Stoneware Limit Study
It has been two years since I began this research project. Perhaps it is time to make my final observations.
Stoneware is often referred to as dirty porcelain: some truth to that seeing as all clay is Aluminosilicate. With the exception of titanium: kaolin in general has less than 0.30% of iron and magnesium. Fire clay, ball clay, and other sesquioxides can have percentages of elemental metalloids over 8%. While both kaolin and stoneware clays has various levels of calcium, sodium, potassium ( rare cases lithia ) these add no added benefits other than supplying fluxes. The molar levels of iron, titanium, and magnesium determine the fired whiteness: anything under pure white then becomes " dirty." Above this, the real differences between stoneware and porcelain lies in platelet structure resulting in how kaolin and ball clay holds water.
Stoneware originated from basic brick recipes. High iron, large particle native clay were purposely fired to produce carbon coring; which in turn melted the iron in the
1800F ( 1000C ) temperature range. Ball clay was added to produce plasticity, making brick extrusion viable. Grog was added for structural purposes, and to keep oxygen available until the peak. These same brick recipe clays were rearranged to produce the early stoneware recipes. Orton ( the cone guy) heavily researched brick recipes, and subsequent stoneware recipes; with emphasis on remediation of carbon coring. The " slow" cycle on Orton Cone Schedule (108F an hour) came from this research; and specifically designed to overcome coring and bloating.
The basic stoneware recipe is: 80% clay(s), 10% silica and 10% feldspar. The only real dividing line in stoneware formulation is: functional or non-functional use. If functional: then absorption should not exceed 2%. The term " vitrification" is now applied universally to both stoneware and porcelain; however stoneware is actually measured by "densification." Densification being defined as the maximum particle distribution (PSD) obtainable to achieve the lowest possible absorption. Vitrification implies high glass content, densification implies maximum particle density. Given the large particles of fire clay, much lower spar levels: zero absorption is unobtainable.
Stoneware has a formulation deficiency not found in porcelain: cristobalite formation. Yes porcelain can develop small amounts, stoneware however can develop amounts sufficient enough to render the piece useless. This formulation issue is why all stoneware bodies require a minimum of ten percent feldspar addition. Enough KNaO must be present to incorporate the ejected silica from spinel development into the melt. Excess ejected free silica is the primary cause of cristabolite formation. Stoneware typically has 1/3 less molar flux levels than porcelain: another notable distinction between the two bodies.
In the UK during the 1990's, Limoge and Potclay began doing research on alternate flux addition in both porcelain and stoneware. It was found by Potclays that adding 1-2% calcium carbonate helped incorporate free silica into the melt: above these small additions created other chemistry issues. Both bodies produce different levels of mullite, glass, and free silica: although porcelain has little free silica because typical bodies have a minimum of 25% feldspar additions. Free silica in stoneware was problematic because during the spinel phase it was ejected. In addition to calcium, magnesium levels were also increased to counteract this problem.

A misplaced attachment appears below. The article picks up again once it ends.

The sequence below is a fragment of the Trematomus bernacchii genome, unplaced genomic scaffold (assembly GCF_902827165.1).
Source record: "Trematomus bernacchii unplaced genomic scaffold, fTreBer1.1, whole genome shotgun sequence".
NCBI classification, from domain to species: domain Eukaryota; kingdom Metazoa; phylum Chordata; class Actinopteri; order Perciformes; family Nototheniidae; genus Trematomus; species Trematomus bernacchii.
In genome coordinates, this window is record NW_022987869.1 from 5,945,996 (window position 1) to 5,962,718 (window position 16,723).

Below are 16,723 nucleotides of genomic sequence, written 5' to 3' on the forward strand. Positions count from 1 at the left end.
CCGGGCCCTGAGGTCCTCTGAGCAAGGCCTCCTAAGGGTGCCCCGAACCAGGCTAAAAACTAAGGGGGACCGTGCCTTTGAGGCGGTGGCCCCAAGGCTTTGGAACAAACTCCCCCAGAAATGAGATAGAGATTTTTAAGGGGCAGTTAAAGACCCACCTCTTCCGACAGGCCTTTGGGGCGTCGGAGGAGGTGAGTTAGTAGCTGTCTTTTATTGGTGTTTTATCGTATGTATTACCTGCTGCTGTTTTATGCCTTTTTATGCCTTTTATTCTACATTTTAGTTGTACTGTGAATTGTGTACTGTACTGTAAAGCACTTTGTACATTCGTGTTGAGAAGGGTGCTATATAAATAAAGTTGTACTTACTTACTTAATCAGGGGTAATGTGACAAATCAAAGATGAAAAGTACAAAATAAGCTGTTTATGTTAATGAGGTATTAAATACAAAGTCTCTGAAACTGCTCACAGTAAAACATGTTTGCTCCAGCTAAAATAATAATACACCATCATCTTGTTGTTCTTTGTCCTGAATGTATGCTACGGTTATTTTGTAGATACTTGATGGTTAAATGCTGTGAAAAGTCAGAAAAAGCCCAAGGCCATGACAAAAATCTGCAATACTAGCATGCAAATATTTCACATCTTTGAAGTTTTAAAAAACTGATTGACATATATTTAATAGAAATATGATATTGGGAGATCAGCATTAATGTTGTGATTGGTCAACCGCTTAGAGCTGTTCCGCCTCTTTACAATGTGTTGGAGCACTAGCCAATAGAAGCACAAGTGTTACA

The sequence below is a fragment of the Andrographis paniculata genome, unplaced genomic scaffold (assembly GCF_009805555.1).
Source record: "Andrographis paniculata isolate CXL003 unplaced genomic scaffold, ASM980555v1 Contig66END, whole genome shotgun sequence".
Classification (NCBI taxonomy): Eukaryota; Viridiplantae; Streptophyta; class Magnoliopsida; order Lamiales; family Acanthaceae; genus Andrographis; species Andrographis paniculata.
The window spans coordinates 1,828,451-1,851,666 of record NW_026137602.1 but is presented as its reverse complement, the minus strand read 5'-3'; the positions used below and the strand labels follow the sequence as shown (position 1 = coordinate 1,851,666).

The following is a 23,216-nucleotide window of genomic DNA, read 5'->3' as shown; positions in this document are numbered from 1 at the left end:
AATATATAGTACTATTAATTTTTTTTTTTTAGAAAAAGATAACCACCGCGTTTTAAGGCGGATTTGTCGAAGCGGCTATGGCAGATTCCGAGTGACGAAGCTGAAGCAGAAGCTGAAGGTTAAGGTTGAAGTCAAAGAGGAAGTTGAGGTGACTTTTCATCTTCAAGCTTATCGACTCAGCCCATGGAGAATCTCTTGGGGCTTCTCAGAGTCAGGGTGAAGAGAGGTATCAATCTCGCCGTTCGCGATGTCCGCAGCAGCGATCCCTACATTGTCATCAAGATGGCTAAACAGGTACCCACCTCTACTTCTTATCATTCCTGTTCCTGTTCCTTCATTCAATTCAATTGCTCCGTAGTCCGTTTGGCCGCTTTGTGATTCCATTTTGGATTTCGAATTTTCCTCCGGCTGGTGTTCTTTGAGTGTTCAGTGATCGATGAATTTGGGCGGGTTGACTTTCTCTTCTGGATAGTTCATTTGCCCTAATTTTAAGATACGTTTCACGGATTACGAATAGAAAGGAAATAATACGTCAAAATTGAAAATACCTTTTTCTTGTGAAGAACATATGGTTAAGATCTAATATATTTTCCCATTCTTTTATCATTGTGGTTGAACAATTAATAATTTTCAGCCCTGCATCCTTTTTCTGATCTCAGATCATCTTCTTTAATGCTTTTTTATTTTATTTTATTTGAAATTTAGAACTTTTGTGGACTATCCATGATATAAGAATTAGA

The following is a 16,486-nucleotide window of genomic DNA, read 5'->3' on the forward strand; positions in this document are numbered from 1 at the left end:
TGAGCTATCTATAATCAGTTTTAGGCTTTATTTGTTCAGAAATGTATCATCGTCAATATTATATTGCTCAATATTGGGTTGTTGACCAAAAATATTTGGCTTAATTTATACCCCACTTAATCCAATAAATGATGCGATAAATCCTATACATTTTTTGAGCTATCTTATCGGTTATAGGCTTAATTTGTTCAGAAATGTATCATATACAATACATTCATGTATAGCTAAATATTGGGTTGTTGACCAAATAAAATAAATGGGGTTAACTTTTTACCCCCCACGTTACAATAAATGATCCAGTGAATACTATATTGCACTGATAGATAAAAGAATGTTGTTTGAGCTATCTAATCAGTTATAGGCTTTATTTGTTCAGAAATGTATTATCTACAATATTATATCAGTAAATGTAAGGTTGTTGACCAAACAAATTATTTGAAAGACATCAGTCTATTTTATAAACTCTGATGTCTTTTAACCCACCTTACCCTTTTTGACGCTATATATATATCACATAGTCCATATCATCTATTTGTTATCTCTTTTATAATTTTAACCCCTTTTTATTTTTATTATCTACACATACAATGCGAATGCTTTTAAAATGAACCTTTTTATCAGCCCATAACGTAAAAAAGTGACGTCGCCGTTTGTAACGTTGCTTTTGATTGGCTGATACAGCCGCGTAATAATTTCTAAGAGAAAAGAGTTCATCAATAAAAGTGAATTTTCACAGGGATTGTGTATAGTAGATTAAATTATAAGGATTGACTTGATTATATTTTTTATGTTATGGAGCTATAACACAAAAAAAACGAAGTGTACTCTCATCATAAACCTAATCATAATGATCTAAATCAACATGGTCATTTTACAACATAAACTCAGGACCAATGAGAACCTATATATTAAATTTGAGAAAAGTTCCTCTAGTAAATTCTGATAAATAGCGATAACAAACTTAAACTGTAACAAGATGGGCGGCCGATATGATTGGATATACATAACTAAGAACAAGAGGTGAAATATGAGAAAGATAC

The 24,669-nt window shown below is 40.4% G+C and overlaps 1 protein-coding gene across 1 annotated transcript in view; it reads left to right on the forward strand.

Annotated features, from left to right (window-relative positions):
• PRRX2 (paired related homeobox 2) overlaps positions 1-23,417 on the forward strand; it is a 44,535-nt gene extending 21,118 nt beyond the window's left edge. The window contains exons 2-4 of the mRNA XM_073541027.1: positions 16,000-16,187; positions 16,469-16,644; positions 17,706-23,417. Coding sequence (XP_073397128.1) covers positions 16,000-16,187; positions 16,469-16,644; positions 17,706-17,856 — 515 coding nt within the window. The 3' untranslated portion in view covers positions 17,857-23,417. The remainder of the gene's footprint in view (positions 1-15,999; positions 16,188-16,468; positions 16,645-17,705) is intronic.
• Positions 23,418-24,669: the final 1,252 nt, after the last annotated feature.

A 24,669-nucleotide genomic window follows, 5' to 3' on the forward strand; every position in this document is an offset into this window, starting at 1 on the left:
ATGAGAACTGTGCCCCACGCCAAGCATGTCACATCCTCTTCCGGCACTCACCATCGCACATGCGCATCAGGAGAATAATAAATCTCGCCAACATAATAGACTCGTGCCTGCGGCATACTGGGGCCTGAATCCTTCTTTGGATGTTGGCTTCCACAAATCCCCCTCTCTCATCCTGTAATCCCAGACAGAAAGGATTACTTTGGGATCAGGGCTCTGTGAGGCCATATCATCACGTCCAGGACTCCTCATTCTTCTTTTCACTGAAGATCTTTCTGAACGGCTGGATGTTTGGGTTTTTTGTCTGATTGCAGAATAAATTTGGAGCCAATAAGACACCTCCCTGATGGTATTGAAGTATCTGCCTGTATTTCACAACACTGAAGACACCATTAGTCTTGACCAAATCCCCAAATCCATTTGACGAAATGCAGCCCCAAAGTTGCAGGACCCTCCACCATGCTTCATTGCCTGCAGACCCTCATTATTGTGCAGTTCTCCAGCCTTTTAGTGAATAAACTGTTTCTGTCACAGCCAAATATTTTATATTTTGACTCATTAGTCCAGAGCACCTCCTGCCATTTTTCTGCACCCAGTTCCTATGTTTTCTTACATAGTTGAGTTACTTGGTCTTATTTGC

Ougland and Brindley did a qualitative study for the British Ceramic society in the 1950's using X-ray de fraction to measure the amount of glass, free silica, and mullite in a typical recipe:
1200C. Glass 62. Free silica 21. Mullite 19
1300C. Glass 66. Free silica 16. Mullite 21
While additional heat work does add some vitrification properties to a fired piece, it is more reliant upon the molar percentages of flux, and supporting fluxes in general. Typically a cone six firing is the lowest possible peak required to produce functional ware, although some success at cone five is obtainable if flux levels and firing cycles are strictly observed. Regardless, the typical glass to mullite ratio is 3:1. In order for glass to develop: X amount of silica is required: and X amount of alumina is required for mullite to form. The combination of these two variables is where the modern formulation standard of 4:1 SiAl ratio comes from. Again noted this standard relates to functional use.
The molecular structure of kaolin and ball clay is the third determinate distinction between porcelain and stoneware. Kaolin is a 1:1 clay particle with no inner platelet: looks very much like a saltine cracker at 25,000X magnification. Ball clay is a 2:1 particle, with some smecite varieties classed as a 2:1:1 particle. Ball clay looks like a sponge magnified: the inner platelet capable of holding a little or a lot of water. Bentonite can hold up to 15X its weight in water. Typical ball clays can hold 1/4th to 2 times it's weight in water.
The chemistry is one thing; throwing either on a wheel is another. Kaolin only holds water on its particle surface: which is why it dries so much faster. In addition, this water film acts as a lubricant between particles: making porcelain soft and sensitive to pressure when throwing. Stoneware clays ( except fire clay) absorbs a fair amount of water creating density. Because moisture is absorbed into the platelets: the water film between particles is appreciably less. From this single difference in particle structure: stoneware takes longer to dry and has a much higher mechanical strength when throwing.
So my final conclusion: NO, stoneware is not dirty porcelain. There are other unique chemistry distinctions, but I will let them be. Maybe in another two years I will revisit this thread.